Monday, September 23, 2019

Fall Landscaping and Decorating Ideas

Autumn seems to be a favorite season for most New Englanders, and it’s no wonder why! The changing colors, harvest d├ęcor, warm days and cool nights exude a sense of magic and whimsy that are simply infectious. New England is known for many of its autumn traditions, such as apple picking, pumpkin picking, hay rides, warm cider and fresh cider doughnuts. It’s also a wonderful time of the year to get creative with landscaping and outdoor decorations!

Friday, March 15, 2019

Shrub Blog Series - Part Six - Specimen Plants

Amongst your ground covers, borders, etc., you will undoubtedly want a solo planting that stands out. Specimen plants are your centerpieces; they are showy, bold, striking, and colorful. There are a large variety of trees which will serve the purpose of a focal point nicely, and there are a number of extraordinary flowering plants which will do the same. Narrowing down our top picks was quite difficult as there are so many great options. Ultimately you should decide based on your landscape vision and the amount of desired maintenance.

Friday, February 22, 2019

Shrub Blog Series - Part Five - Ground Cover Plantings

Ground cover plantings are a great solution to tricky areas in your yard such as slopes and shady spots. They are often low maintenance options that can contend with foot traffic, tough soil conditions, or provide a focal point without too much effort. Ground cover plants tend to creep or clump; they crowd out weeds and create an expanse of lush foliage. It is good to determine whether or not a particular species is considered invasive in your area as these types of plants can grow and spread quickly unless controlled by processes such as edging and deadheading. It is always recommended you work with your local nursery on selections to understand what maintenance may be required.

Monday, January 7, 2019

How Snowflakes Form

Love it or hate it, snow is a major part of New England winters. To make matters more exciting, no two storms seem to be alike. This is partially because of the consistency of snow, which is determined by a series of atmospheric factors such as temperature, wind, dew point, humidity, etc. This creates a wide range of probabilities that can be tricky to predict. The formation of a snowflake is caused by a chemical reaction known as crystallization. Did you know that snowflakes are actually classified as minerals? How cool is that?

Close up of snow crystals forming. Photographer: Alexey Kljatov.

Tuesday, December 11, 2018

Shrub Blog Series - Part Four - Border Plantings and Edging

Whether for appearance or functionality, there are a variety of beautiful plantings you can use to edge your beds. Border plantings not only distinguish the edges of your flower and/or mulch beds, but they can help to keep your beds from eroding away due to the elements, and keep specimen plantings from overgrowing their boundaries. There is definitely intersection between border plantings and foundation plantings, so we will focus on some of the more unique choices in part four of our shrub series. Oftentimes you will want to pair plantings to create a variegated look; a common pairing is that of herbs.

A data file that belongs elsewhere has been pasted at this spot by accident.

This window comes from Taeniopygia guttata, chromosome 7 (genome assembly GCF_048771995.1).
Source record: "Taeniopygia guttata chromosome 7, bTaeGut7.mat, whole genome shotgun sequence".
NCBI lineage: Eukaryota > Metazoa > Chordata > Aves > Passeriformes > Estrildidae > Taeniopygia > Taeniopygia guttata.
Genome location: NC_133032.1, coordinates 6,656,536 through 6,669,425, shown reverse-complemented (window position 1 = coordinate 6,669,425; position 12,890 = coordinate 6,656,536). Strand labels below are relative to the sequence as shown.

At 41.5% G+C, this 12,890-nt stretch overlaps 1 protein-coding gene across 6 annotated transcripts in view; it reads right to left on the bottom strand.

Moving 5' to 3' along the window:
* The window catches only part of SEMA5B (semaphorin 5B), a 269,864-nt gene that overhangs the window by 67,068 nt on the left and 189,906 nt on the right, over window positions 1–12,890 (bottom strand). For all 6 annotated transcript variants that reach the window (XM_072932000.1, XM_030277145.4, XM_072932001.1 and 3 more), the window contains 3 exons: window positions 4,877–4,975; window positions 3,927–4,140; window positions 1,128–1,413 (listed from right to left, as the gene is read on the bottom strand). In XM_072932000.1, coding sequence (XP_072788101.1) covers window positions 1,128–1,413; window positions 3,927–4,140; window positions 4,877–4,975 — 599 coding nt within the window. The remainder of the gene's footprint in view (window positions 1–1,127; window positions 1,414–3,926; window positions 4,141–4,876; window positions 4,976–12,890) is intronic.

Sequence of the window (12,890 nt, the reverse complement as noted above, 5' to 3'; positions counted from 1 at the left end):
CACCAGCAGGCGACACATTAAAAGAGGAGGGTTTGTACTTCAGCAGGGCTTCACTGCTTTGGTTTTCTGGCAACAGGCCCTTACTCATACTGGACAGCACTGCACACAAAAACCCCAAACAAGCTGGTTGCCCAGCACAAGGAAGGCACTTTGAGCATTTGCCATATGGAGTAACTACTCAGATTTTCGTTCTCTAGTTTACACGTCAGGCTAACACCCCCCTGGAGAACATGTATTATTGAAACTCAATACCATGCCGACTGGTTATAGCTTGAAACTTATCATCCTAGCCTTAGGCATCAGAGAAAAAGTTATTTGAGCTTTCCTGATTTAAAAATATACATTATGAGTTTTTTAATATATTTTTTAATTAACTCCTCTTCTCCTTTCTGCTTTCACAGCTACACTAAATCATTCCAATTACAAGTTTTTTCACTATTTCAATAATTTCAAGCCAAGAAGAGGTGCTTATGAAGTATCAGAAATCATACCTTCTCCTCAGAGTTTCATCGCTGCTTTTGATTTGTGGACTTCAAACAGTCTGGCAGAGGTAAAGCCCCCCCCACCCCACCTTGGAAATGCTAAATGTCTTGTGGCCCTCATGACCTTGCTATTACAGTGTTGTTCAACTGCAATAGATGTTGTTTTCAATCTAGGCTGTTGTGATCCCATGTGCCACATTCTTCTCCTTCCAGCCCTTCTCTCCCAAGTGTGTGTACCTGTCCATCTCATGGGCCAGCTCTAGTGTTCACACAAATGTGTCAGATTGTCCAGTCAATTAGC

Thursday, September 27, 2018

Fall Foliage: Why Do Leaves Change Color?

New England is known for its exquisite show of color during the autumn season. “Leaf peepers” come from all over the globe just to witness the phenomenon, and it’s no wonder as there are only five regions in the world to experience the changing of the leaves. We are still about 3-4 weeks out from forecasted peak foliage, but the extremities of trees are already beginning to turn shades of red, orange and gold. But what causes this beautiful display?

Monday, September 17, 2018

Lawn Aeration

Lawn aeration is the process of perforating the soil with small holes to alleviate soil compaction. This in turn encourages air, water, and other vital nutrients into the root system to establish a healthier, thicker lawn. Compacted lawns are caused by a number of reasons including excessive thatch, heavy debris under the grass surface, clay-rich soils, poorly-drained soils, or lawns with heavy traffic from people and pets.

Lawns consisting of cool season grasses are best aerated in the fall. There are two types of aerators: a plug (core) aerator and a spike aerator. Spike aerators simply poke holes in the lawn, and are less effective than plug aerators as they can cause additional compaction. Plug aerators on the other hand remove a core of soil with each hole, allowing air and nutrients to penetrate the root system. These cores are left on the lawn to decompose naturally (usually about two to four weeks). Pro-Turf uses a plug aerator for maximum efficiency!

Before you aerate, it is recommended you water the lawn thoroughly a day or two before. Moist soil will improve the efficacy of the aerator and pull out cores more easily. Make sure you flag sprinkler heads and other objects which could be impacted by an aerator. Post-aeration is also a wonderful time to overseed! Overseeding is a great way to fill in bare spots, improve the density of your turf, and help establish your lawn’s cultivars and color—all without having to tear up your existing lawn. Pro-Turf does not offer overseeding services however, we do have a detailed document to help you through the overseeding process yourself.

Pro-Turf Landscaping aerates from September through October. A typical aeration service costs between $150 and $250. Contact the office for quotes and scheduling!